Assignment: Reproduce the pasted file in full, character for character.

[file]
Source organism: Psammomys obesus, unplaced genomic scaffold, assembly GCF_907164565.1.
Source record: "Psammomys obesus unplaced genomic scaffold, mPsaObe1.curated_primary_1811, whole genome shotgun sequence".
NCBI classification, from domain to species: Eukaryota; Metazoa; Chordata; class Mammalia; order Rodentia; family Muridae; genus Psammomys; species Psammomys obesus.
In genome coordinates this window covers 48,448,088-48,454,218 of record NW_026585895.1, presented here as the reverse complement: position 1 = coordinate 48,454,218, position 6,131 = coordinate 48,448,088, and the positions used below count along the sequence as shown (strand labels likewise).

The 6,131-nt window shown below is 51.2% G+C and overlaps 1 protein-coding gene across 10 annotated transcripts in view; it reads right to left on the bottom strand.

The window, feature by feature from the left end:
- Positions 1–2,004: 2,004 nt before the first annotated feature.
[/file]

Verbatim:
Source organism: Psammomys obesus, unplaced genomic scaffold, assembly GCF_907164565.1.
Source record: "Psammomys obesus unplaced genomic scaffold, mPsaObe1.curated_primary_1811, whole genome shotgun sequence".
NCBI classification, from domain to species: Eukaryota; Metazoa; Chordata; class Mammalia; order Rodentia; family Muridae; genus Psammomys; species Psammomys obesus.
In genome coordinates this window covers 48,448,088-48,454,218 of record NW_026585895.1, presented here as the reverse complement: position 1 = coordinate 48,454,218, position 6,131 = coordinate 48,448,088, and the positions used below count along the sequence as shown (strand labels likewise).

The 6,131-nt window shown below is 51.2% G+C and overlaps 1 protein-coding gene across 10 annotated transcripts in view; it reads right to left on the bottom strand.

The window, feature by feature from the left end:
- Positions 1–2,004: 2,004 nt before the first annotated feature.